U.S. agribusiness Archer Daniels Midland Co will continue to eye acquisitions of smaller assets in North America to expand its reach in the agricultural sector, while large acquisitions may be less likely, a company executive said on Tuesday.
"Other than one-off deals, we can't really grow too much in North America," said A. James Shafter, vice president of mergers and acquisitions on the sidelines of The State of Agribusiness conference in Chicago.
"We'll always do one-off deals. Elevator assets, transportation assets, if it's in our sector, we'll look at it," Shafter said.
ADM's recent M&A deals include numerous grain elevator acquisitions in the United States and Europe and a partnership with Missouri-based Prairie Pride, a soybean processor and biodiesel producer.
The agricultural sector is in the midst of the largest wave of consolidation since the 1990s, highlighted by a mega-deal last week that saw Swiss-based commodities trader Glencore International Plc buy Viterra Inc, Canada's largest grain handler, for $6.2 billion.
ADM did not submit a final bid for Viterra after deeming the cost of the acquisition would not meet their return objectives.
U.S. grain company Gavilon could be the next major player on the agribusiness auction block in a deal that is expected to attract not only grain companies seeking to expand their U.S. footprint, but also newer investors in the agricultural sphere.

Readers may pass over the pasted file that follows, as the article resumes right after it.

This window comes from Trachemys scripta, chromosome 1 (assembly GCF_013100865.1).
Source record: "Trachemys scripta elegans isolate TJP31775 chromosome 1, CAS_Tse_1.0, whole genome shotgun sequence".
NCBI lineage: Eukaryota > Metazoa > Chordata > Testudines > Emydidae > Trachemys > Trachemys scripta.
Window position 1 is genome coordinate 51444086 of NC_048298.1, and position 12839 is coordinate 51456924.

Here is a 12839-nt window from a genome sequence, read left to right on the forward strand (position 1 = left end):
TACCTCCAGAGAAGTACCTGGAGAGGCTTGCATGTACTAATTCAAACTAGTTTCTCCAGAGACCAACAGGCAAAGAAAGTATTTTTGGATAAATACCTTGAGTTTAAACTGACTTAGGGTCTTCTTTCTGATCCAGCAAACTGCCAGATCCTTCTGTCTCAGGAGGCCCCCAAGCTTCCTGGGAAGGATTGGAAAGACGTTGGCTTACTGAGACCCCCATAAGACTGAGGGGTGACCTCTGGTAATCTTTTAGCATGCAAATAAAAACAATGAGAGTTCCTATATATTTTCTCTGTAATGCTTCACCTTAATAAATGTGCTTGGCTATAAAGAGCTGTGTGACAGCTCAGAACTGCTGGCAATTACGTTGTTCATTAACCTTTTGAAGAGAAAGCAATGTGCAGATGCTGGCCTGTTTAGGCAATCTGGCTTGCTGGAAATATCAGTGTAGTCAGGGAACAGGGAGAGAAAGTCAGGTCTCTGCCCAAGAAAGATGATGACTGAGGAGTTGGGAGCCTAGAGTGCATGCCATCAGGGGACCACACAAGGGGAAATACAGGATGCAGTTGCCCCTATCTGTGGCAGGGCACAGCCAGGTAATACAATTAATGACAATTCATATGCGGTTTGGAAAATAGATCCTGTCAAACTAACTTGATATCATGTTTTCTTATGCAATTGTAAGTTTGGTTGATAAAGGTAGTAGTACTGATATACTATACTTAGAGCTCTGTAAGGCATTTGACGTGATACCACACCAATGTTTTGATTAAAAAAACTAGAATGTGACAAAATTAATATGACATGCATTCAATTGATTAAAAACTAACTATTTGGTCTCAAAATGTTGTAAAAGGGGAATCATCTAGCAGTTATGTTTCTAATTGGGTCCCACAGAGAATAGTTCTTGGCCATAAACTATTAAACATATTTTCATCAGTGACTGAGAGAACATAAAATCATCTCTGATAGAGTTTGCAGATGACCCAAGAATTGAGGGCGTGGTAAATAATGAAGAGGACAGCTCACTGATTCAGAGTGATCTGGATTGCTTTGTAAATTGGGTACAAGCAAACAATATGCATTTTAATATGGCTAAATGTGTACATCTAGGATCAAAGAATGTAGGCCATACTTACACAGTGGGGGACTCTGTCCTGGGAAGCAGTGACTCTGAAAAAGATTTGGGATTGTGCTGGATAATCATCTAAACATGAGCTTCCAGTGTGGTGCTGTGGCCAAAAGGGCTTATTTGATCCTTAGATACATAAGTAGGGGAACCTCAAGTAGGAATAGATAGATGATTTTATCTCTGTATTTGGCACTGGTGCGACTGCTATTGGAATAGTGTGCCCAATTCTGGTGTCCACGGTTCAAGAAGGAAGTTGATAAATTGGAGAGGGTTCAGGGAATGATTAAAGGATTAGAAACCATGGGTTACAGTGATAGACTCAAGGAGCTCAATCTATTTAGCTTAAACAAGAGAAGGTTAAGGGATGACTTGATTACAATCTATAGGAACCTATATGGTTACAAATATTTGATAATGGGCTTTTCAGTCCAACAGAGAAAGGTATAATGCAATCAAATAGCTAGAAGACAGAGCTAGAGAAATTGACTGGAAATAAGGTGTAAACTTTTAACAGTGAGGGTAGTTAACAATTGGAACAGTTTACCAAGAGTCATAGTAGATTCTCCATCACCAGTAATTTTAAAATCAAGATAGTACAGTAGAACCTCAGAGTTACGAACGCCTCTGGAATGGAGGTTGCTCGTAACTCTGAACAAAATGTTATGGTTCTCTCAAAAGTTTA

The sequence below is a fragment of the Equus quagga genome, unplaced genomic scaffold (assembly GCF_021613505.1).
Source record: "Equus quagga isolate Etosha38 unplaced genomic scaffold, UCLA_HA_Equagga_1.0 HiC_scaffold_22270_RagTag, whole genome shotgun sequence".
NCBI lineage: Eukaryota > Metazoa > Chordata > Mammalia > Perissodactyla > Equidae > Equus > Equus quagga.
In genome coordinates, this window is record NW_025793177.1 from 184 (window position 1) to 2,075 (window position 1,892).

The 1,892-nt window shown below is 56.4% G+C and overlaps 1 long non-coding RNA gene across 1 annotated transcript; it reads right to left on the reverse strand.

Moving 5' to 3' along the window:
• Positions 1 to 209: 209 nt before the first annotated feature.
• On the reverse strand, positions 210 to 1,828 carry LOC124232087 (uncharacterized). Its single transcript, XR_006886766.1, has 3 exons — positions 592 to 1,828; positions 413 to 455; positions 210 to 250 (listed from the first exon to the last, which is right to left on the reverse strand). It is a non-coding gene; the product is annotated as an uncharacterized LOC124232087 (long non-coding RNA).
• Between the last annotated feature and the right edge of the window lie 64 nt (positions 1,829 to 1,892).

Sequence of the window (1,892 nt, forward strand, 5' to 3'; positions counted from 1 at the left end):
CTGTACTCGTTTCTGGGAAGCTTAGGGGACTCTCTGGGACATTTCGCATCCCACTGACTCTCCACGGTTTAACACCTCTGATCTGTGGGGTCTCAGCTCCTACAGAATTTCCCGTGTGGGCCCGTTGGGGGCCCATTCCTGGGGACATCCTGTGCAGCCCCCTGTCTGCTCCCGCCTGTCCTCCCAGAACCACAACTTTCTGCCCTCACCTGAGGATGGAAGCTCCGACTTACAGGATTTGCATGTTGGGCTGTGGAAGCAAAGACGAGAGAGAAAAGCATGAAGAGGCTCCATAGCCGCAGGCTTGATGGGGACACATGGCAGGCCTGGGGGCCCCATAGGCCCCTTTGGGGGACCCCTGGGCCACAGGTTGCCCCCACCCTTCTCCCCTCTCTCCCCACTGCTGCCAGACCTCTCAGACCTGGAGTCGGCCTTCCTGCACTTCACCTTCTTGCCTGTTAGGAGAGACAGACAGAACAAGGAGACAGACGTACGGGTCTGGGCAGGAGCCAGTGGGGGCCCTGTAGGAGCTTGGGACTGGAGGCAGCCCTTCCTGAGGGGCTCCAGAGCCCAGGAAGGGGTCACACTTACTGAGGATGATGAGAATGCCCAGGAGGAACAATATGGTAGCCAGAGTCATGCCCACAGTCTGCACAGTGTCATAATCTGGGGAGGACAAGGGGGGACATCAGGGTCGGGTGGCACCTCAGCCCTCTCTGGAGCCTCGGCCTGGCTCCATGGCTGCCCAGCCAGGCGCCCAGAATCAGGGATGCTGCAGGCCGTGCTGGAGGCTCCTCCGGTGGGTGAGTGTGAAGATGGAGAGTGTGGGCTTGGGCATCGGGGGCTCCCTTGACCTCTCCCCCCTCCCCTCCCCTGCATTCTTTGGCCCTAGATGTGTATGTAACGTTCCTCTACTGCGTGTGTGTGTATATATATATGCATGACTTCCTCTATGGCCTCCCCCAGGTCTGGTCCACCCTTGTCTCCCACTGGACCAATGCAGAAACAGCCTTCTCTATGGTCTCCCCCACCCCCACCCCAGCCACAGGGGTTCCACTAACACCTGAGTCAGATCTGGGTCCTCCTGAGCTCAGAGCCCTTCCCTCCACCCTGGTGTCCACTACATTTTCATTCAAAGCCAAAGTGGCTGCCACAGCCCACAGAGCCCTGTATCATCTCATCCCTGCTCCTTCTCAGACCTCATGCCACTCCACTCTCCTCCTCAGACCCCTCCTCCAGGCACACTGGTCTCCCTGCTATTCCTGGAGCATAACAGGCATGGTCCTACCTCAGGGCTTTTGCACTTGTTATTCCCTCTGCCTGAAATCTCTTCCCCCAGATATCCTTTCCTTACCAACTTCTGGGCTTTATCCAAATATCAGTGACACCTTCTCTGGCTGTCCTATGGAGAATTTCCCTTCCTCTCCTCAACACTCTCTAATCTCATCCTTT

Investors such as sovereign wealth funds, endowments, pension plans and others have been drawn to agricultural investments over the past decade amid the promise of strong returns as global demand for food grows.
But the emergence of the broader range of investors plying for assets such as grain elevators, ethanol plants and railcar loading facilities further underscores the need for grain companies such as ADM to remain disciplined in their acquisitions as the competition stiffens, Shafter said.
"Five or 10 years ago, we'd never see these financial players showing up. There's just been an explosion in agriculture and there's going to become, I believe, a scarcity of assets and we're going to see more and more consolidation," Shafter said.
"Companies have got to be smart and they need to know where they're going to go and they have to be able to react very quickly and decide what deals they want to pursue."